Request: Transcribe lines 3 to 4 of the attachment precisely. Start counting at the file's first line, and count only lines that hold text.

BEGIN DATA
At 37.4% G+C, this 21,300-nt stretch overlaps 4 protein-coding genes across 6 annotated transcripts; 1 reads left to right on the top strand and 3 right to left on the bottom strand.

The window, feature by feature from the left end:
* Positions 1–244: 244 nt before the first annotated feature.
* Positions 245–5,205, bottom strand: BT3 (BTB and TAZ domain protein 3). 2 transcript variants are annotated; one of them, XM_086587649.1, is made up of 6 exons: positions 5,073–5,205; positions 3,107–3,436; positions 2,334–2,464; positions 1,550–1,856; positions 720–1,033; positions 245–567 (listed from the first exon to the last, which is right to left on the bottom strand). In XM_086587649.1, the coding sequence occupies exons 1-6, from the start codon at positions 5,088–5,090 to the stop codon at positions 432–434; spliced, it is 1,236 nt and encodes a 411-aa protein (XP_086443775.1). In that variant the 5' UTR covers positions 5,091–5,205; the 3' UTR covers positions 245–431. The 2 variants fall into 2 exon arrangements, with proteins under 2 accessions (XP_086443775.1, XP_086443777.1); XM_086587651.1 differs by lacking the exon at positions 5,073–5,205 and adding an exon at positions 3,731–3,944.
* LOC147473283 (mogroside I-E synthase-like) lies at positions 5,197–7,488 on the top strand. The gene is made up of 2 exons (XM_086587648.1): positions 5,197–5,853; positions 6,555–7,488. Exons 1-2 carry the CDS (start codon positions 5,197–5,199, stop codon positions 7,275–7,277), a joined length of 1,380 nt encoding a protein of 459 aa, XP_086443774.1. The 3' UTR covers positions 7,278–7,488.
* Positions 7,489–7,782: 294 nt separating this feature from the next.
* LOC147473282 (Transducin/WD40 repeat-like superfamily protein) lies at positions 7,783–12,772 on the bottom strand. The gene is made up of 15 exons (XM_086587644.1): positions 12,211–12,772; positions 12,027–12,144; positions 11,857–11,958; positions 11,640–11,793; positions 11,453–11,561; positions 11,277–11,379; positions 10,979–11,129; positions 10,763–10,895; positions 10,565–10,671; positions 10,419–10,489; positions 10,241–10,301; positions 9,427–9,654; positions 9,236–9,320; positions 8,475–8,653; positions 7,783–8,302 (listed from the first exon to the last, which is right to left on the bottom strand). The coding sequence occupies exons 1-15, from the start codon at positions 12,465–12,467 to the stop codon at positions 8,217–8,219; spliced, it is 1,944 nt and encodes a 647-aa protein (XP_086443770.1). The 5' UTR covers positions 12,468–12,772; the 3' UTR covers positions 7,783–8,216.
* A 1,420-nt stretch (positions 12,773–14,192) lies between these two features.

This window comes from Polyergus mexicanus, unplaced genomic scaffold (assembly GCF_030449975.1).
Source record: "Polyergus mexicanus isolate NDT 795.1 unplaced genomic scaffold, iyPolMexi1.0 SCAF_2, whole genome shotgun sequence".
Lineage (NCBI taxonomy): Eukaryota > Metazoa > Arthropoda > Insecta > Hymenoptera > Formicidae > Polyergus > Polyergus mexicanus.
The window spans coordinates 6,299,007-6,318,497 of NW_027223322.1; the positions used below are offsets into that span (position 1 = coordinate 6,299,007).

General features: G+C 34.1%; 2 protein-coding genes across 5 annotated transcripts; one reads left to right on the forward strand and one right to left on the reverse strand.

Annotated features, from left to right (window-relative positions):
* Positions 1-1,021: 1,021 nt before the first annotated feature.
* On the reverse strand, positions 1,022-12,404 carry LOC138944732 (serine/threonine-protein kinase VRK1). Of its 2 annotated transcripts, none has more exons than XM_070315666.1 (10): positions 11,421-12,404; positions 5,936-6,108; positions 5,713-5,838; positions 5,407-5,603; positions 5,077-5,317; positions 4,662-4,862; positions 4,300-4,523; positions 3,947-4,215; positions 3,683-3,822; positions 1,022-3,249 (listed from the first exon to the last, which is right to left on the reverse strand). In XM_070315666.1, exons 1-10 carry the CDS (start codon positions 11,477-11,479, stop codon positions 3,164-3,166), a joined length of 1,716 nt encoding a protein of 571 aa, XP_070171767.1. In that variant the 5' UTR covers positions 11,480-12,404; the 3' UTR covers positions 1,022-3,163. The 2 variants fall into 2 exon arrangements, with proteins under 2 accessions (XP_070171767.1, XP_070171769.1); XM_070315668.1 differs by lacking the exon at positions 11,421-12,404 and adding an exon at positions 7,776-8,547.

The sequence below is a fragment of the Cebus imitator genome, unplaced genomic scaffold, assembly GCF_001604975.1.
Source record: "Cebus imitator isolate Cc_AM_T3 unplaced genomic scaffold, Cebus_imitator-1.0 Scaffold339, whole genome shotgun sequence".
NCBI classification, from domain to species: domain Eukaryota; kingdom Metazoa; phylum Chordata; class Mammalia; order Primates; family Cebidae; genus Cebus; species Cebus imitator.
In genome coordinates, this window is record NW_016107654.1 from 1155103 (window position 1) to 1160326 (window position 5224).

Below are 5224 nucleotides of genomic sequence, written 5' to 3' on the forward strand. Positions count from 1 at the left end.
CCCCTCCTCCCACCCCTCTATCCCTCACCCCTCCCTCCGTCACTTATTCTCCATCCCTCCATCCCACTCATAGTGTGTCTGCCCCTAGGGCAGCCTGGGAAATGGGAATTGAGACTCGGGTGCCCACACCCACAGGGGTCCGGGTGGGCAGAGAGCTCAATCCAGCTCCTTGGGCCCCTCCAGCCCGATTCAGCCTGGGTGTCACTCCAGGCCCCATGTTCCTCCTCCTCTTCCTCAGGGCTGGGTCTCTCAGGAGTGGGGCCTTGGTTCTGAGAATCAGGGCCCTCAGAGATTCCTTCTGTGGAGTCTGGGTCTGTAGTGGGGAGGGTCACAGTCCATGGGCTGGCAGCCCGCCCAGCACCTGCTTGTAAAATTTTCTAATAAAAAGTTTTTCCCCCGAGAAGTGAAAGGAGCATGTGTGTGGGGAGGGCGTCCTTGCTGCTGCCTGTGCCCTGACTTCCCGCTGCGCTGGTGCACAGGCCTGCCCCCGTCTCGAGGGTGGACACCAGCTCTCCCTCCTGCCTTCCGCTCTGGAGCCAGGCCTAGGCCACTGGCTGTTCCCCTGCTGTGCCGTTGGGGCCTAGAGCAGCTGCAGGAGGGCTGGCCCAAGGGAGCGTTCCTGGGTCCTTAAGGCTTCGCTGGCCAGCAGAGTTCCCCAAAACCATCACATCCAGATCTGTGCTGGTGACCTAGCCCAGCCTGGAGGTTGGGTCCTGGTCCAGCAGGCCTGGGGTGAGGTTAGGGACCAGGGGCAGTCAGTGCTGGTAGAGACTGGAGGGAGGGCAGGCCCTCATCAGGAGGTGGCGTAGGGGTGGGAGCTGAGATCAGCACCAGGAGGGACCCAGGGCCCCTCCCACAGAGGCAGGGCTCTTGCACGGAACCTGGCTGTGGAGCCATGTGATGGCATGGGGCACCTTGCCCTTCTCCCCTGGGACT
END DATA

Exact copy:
* Positions 1–244: 244 nt before the first annotated feature.
* Positions 245–5,205, bottom strand: BT3 (BTB and TAZ domain protein 3). 2 transcript variants are annotated; one of them, XM_086587649.1, is made up of 6 exons: positions 5,073–5,205; positions 3,107–3,436; positions 2,334–2,464; positions 1,550–1,856; positions 720–1,033; positions 245–567 (listed from the first exon to the last, which is right to left on the bottom strand). In XM_086587649.1, the coding sequence occupies exons 1-6, from the start codon at positions 5,088–5,090 to the stop codon at positions 432–434; spliced, it is 1,236 nt and encodes a 411-aa protein (XP_086443775.1). In that variant the 5' UTR covers positions 5,091–5,205; the 3' UTR covers positions 245–431. The 2 variants fall into 2 exon arrangements, with proteins under 2 accessions (XP_086443775.1, XP_086443777.1); XM_086587651.1 differs by lacking the exon at positions 5,073–5,205 and adding an exon at positions 3,731–3,944.